In labor-starved cities, local governments are paying people to move there and work. Hamilton, Ohio is offering $5,000 to help pay student debt for workers who move there. Grant County, Indiana, will cut people a $5,000 check to help with purchasing a new home. North Platte, Nebraska, will even hold a ceremony in your honor when they present a check, which can be as much as $10,000.


Even companies that are seeking to fill positions that don’t require advanced training or skills are doing their part to court workers.

In March, a consortium of U.S. hotels launched a generous tuition discount program. McDonald’s substantially overhauled it tuition benefits. Kroger, the nation’s third largest retailer, rolled out a new tuition program in April, and Chick-fil-A expanded its program in May.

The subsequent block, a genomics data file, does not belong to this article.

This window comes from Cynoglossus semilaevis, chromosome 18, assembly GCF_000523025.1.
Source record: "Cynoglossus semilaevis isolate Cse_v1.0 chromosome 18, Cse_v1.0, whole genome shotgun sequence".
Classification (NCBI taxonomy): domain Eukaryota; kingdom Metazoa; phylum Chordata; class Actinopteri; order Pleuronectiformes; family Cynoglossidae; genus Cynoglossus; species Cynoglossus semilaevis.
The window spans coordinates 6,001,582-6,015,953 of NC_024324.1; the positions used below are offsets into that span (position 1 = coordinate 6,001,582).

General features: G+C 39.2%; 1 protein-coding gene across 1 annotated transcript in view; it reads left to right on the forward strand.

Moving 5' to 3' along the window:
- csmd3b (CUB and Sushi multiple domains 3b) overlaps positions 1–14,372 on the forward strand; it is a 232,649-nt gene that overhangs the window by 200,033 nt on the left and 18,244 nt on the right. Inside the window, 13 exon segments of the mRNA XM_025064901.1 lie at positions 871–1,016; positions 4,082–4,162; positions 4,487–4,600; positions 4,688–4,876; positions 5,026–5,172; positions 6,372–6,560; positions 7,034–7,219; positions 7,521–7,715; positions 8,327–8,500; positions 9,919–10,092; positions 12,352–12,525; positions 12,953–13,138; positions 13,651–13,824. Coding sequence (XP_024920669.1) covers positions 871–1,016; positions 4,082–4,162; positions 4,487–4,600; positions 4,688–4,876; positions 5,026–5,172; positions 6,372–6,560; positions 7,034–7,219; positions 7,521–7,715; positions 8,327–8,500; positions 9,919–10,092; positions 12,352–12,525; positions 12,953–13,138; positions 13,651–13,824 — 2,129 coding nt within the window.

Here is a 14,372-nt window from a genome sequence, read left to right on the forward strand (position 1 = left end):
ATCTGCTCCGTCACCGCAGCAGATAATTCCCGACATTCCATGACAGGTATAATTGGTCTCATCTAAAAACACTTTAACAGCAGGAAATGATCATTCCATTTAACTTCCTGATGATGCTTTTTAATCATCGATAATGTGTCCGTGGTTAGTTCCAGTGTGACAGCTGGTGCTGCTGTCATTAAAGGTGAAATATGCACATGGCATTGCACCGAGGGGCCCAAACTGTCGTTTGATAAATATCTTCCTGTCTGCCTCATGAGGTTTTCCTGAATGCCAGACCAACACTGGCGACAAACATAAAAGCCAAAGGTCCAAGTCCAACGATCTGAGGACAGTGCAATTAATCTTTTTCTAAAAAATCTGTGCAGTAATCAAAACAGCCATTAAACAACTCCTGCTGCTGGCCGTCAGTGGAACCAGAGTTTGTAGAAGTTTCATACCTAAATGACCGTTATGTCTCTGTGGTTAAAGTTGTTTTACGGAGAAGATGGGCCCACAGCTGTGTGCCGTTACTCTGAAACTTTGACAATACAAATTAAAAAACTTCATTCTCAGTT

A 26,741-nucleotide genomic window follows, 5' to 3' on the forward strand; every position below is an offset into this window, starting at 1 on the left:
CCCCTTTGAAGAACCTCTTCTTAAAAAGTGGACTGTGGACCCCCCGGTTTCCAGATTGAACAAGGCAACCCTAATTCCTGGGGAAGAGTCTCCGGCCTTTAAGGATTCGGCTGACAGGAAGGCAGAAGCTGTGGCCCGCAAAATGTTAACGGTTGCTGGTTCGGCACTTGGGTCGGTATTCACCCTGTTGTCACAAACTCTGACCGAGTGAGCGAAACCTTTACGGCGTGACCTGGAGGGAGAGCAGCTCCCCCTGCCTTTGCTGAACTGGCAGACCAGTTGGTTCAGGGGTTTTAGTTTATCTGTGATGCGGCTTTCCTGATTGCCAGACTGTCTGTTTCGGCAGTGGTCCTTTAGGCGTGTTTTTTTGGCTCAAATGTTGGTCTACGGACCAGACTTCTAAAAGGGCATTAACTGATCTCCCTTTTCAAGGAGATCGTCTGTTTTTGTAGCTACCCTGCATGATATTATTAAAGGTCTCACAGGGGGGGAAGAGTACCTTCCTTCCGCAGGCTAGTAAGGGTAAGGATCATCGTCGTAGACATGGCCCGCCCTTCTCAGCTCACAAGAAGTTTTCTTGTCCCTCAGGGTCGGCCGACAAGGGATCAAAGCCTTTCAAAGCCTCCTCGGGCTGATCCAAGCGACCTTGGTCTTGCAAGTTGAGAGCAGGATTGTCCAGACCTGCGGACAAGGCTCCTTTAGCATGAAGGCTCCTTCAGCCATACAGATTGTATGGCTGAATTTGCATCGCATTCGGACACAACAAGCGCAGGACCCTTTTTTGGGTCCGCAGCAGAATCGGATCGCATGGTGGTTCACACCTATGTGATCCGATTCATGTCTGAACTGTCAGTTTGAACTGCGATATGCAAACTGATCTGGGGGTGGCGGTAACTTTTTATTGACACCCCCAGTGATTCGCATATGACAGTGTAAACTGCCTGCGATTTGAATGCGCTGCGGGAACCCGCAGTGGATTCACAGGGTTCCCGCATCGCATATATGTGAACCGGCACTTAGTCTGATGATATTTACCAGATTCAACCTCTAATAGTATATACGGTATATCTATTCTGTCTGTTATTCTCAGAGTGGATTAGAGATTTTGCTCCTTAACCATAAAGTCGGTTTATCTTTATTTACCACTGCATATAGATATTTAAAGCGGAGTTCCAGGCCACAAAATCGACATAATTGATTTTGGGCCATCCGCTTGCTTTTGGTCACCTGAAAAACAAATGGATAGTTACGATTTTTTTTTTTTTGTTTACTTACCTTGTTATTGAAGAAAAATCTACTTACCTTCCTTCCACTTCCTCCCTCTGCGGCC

Around the country the Bureau of Labor Statistics estimates there are 6.7 million job openings and only 6.4 million workers to fill them. If anything, the current labor crunch has made it crystal clear that something must give in the tug-of-war between soaring education costs and soaring demand for skilled workers. And, for now, corporations and universities are seeking to resolve the conflict by reigning in the costs of learning new skills.

Job-seekers for many years have been navigating a difficult market where shouldering a mountain of student debt was a prerequisite for a low-paying, entry-level position. That’s no longer the case. If you’re willing to learn in-demand skills, incentives are waiting for you. The tables have turned, indeed.